Ars Technica gave us two interesting broadband articles last week. First, we had the research findings from the Saïd Business School at the University of Oxford and the University of Oviedo's Department of Applied Economics. The research looked at 42 countries and their ability to exploit and benefit from next-generation web applications and services.
They found that over 50% of the 42 countries delivered a consistent service to support common web applications that were available today. However they stated that only Japan was "future-ready" for what is expected within the next 3 to 5 years. So it’s interesting to note what services these researchers envisage, these include; visual networking, HD video streaming, "consumer telepresence," and large file-sharing. They estimate that these will require a download speeds of around 11.25Mbps and an upload of 5Mbps. Countries that don't even qualify for today's needs include the UK, Spain, Canada, and Australia, with Mexico, China, and India at the very bottom of the list.
Saïd Business School researcher Alastair Nicholson is quoted as, "average download speeds are adequate for web browsing, e-mail and basic video downloading and streaming, but we are seeing more interactive applications, more user-generated content being uploaded and shared, and an increasing amount of high-quality video services becoming available."
The second article related to a UK government commissioned a study of the status and future of next-generation broadband technology in Britain, and was lead authored by Francesco Caio. The report found no need for significant government intervention to ensure access to higher speed broadband connections and proposes a monitoring of progress against targets. The report notes that over 99 % of local telephone exchanges are now wired for DSL, 80% of those households that have a PC also have broadband and time spent online high, and online advertising revenues as a percentage of total ads are significantly higher than in others, including the US.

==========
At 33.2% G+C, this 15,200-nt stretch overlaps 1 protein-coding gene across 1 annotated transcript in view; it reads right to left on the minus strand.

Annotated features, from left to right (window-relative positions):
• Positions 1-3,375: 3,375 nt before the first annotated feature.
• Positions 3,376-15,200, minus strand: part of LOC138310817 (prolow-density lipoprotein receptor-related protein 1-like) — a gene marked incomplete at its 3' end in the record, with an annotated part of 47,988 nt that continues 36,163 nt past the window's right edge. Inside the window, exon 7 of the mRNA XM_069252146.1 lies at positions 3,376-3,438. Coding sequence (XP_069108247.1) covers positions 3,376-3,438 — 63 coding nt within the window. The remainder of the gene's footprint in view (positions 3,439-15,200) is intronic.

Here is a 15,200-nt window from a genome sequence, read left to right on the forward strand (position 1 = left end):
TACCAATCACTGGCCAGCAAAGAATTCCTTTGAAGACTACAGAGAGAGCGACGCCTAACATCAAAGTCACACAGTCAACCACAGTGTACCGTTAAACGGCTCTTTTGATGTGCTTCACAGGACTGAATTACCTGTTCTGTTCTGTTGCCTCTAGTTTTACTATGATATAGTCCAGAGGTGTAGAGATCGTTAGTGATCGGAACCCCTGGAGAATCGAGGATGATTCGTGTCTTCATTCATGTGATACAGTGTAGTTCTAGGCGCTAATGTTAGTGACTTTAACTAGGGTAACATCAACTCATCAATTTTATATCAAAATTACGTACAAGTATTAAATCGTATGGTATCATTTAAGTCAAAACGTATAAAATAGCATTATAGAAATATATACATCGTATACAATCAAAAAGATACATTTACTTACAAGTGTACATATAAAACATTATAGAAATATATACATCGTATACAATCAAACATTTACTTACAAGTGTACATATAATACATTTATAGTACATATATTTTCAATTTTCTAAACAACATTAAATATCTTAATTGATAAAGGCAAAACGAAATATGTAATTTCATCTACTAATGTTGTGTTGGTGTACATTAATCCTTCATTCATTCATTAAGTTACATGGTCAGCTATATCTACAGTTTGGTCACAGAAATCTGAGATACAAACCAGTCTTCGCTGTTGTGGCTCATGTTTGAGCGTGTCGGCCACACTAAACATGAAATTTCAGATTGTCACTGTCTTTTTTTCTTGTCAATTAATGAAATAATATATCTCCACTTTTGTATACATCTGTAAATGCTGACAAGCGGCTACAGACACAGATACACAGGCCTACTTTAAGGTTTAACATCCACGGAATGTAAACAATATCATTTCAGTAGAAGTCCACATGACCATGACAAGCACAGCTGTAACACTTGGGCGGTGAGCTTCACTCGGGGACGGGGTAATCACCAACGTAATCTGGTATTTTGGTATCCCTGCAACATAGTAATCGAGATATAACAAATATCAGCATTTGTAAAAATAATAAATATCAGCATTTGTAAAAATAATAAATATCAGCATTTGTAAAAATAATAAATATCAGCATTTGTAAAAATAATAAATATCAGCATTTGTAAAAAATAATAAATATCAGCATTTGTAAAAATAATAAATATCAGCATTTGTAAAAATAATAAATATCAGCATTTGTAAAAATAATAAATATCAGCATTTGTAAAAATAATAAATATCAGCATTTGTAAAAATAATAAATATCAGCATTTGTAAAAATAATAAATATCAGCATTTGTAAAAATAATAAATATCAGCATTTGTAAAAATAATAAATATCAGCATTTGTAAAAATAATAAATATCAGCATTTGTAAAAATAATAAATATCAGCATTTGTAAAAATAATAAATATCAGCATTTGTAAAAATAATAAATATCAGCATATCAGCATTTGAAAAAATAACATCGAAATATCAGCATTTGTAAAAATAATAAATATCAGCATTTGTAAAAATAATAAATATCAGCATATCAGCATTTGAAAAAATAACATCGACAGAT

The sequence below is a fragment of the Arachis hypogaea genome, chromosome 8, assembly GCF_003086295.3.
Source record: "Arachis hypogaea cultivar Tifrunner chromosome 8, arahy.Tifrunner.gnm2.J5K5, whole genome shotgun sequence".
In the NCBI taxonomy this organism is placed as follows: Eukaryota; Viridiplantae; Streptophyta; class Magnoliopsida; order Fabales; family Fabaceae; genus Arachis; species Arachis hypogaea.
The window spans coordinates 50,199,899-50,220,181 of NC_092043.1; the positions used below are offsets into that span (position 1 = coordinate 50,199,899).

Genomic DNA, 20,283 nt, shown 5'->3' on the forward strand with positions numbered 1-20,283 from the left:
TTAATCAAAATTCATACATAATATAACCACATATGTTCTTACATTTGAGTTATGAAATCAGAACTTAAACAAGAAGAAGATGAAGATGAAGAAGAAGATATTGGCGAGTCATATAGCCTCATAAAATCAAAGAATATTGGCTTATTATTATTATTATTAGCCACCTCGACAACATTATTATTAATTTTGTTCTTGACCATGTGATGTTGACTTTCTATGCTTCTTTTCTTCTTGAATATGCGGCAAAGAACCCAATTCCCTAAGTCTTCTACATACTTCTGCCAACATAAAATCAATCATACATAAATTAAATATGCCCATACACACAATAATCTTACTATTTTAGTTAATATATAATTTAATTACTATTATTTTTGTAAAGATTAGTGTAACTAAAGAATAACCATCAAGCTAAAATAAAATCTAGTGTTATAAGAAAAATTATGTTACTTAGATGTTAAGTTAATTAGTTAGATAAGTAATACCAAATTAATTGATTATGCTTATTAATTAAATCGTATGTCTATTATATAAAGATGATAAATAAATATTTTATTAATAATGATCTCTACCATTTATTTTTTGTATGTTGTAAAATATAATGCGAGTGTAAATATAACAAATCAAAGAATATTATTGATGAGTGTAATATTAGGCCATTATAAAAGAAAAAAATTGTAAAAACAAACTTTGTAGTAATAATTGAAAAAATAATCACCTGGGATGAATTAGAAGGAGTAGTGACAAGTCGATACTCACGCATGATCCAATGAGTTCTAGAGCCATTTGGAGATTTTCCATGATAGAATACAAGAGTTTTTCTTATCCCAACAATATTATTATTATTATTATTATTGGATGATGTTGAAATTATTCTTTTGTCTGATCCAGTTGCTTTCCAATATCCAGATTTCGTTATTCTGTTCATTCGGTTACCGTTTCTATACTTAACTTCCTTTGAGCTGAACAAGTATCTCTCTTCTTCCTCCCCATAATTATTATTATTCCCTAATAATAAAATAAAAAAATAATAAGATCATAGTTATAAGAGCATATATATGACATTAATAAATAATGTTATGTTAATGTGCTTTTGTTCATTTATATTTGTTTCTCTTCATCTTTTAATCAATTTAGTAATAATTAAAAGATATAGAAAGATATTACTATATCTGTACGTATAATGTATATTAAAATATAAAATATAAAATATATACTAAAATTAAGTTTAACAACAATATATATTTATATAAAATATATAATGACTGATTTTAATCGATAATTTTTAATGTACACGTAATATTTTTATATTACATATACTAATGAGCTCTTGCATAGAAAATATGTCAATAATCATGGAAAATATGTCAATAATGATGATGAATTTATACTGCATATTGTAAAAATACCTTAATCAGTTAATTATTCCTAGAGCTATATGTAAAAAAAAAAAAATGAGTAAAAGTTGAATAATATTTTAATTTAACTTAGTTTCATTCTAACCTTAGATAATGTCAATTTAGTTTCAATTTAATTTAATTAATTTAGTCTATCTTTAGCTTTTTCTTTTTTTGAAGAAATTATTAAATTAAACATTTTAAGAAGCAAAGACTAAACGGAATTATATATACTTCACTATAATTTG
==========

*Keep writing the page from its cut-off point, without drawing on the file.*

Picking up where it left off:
Importantly, the report believes if upgraded, the existing infrastructure can support the increased broadband usage for the next 10 years. However the report notes that Virgin Media and BT are already investing in DOCSIS 3.0 and fibre rollouts and says that these next-generation technologies will be critical if the UK's Internet economy is to be sustained.
It’s interesting to ask who is responsible for the infrastructure and is it just down to investment and service provider, or is there a government role? Caio believes government should set minimal standards of access and service, such as: ensuring any wiring is open to all on a 'must carry, must connect' rule, ensure that traffic reduction management measures are visible to users, so that they can evaluate the true level of service they are receiving, coordinate the wiring efforts with other infrastructure work that involves digging up roads in order to lower the cost and release radio spectrum to foster growth.
So we have two reports two different views on where we are today but one shared view that investment is required. The interesting observation is what the role we expect everyone to play is and the openness of the resulting investment. If we accept that governments have a role to play, should that be at a local level, federal, state or inter state level?
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